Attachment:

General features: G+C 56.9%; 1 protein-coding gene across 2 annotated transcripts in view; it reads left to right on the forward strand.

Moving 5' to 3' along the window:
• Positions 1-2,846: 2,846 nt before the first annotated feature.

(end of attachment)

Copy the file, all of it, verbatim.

General features: G+C 56.9%; 1 protein-coding gene across 2 annotated transcripts in view; it reads left to right on the forward strand.

Moving 5' to 3' along the window:
• Positions 1-2,846: 2,846 nt before the first annotated feature.